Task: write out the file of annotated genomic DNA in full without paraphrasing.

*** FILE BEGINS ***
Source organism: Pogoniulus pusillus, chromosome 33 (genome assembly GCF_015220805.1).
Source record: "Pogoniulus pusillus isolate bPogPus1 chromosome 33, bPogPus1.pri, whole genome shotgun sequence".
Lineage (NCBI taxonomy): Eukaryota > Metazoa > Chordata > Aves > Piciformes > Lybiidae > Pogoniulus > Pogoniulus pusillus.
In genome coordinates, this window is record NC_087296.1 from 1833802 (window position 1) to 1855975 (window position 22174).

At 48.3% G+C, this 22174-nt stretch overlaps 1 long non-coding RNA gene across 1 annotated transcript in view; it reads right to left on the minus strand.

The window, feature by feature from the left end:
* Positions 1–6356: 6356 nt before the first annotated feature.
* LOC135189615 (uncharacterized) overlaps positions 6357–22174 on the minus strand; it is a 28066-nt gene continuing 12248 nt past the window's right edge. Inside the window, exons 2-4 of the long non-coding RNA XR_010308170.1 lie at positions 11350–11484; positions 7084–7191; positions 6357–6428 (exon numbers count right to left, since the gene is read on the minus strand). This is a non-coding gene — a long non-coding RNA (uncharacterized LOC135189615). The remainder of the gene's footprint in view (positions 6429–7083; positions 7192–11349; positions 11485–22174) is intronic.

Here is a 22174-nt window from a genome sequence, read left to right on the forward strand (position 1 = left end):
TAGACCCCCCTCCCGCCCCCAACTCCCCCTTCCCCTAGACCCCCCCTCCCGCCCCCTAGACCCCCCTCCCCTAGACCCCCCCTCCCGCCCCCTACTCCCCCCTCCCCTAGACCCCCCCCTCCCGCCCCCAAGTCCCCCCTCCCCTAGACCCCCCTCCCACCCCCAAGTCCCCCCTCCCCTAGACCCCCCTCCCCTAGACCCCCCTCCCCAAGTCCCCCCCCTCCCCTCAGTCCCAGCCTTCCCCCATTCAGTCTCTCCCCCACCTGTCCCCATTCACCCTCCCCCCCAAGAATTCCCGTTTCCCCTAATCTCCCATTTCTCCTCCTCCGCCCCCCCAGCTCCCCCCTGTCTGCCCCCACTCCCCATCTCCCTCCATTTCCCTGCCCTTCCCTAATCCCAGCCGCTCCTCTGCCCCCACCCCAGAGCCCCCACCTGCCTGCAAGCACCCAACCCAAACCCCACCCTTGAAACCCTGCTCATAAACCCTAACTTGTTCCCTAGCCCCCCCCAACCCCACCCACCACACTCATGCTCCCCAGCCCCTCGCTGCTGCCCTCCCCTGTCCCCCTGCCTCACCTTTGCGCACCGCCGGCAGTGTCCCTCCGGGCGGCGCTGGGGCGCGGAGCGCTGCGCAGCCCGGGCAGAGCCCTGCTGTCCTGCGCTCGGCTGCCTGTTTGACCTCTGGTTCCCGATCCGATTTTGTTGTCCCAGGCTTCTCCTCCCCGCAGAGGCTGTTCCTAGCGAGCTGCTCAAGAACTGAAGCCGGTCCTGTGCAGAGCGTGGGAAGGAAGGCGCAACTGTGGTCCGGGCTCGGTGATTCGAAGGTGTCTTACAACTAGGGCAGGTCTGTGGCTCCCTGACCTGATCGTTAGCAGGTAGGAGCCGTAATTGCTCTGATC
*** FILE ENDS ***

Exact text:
Source organism: Pogoniulus pusillus, chromosome 33 (genome assembly GCF_015220805.1).
Source record: "Pogoniulus pusillus isolate bPogPus1 chromosome 33, bPogPus1.pri, whole genome shotgun sequence".
Lineage (NCBI taxonomy): Eukaryota > Metazoa > Chordata > Aves > Piciformes > Lybiidae > Pogoniulus > Pogoniulus pusillus.
In genome coordinates, this window is record NC_087296.1 from 1833802 (window position 1) to 1855975 (window position 22174).

At 48.3% G+C, this 22174-nt stretch overlaps 1 long non-coding RNA gene across 1 annotated transcript in view; it reads right to left on the minus strand.

The window, feature by feature from the left end:
* Positions 1–6356: 6356 nt before the first annotated feature.
* LOC135189615 (uncharacterized) overlaps positions 6357–22174 on the minus strand; it is a 28066-nt gene continuing 12248 nt past the window's right edge. Inside the window, exons 2-4 of the long non-coding RNA XR_010308170.1 lie at positions 11350–11484; positions 7084–7191; positions 6357–6428 (exon numbers count right to left, since the gene is read on the minus strand). This is a non-coding gene — a long non-coding RNA (uncharacterized LOC135189615). The remainder of the gene's footprint in view (positions 6429–7083; positions 7192–11349; positions 11485–22174) is intronic.

Here is a 22174-nt window from a genome sequence, read left to right on the forward strand (position 1 = left end):
TAGACCCCCCTCCCGCCCCCAACTCCCCCTTCCCCTAGACCCCCCCTCCCGCCCCCTAGACCCCCCTCCCCTAGACCCCCCCTCCCGCCCCCTACTCCCCCCTCCCCTAGACCCCCCCCTCCCGCCCCCAAGTCCCCCCTCCCCTAGACCCCCCTCCCACCCCCAAGTCCCCCCTCCCCTAGACCCCCCTCCCCTAGACCCCCCTCCCCAAGTCCCCCCCCTCCCCTCAGTCCCAGCCTTCCCCCATTCAGTCTCTCCCCCACCTGTCCCCATTCACCCTCCCCCCCAAGAATTCCCGTTTCCCCTAATCTCCCATTTCTCCTCCTCCGCCCCCCCAGCTCCCCCCTGTCTGCCCCCACTCCCCATCTCCCTCCATTTCCCTGCCCTTCCCTAATCCCAGCCGCTCCTCTGCCCCCACCCCAGAGCCCCCACCTGCCTGCAAGCACCCAACCCAAACCCCACCCTTGAAACCCTGCTCATAAACCCTAACTTGTTCCCTAGCCCCCCCCAACCCCACCCACCACACTCATGCTCCCCAGCCCCTCGCTGCTGCCCTCCCCTGTCCCCCTGCCTCACCTTTGCGCACCGCCGGCAGTGTCCCTCCGGGCGGCGCTGGGGCGCGGAGCGCTGCGCAGCCCGGGCAGAGCCCTGCTGTCCTGCGCTCGGCTGCCTGTTTGACCTCTGGTTCCCGATCCGATTTTGTTGTCCCAGGCTTCTCCTCCCCGCAGAGGCTGTTCCTAGCGAGCTGCTCAAGAACTGAAGCCGGTCCTGTGCAGAGCGTGGGAAGGAAGGCGCAACTGTGGTCCGGGCTCGGTGATTCGAAGGTGTCTTACAACTAGGGCAGGTCTGTGGCTCCCTGACCTGATCGTTAGCAGGTAGGAGCCGTAATTGCTCTGATC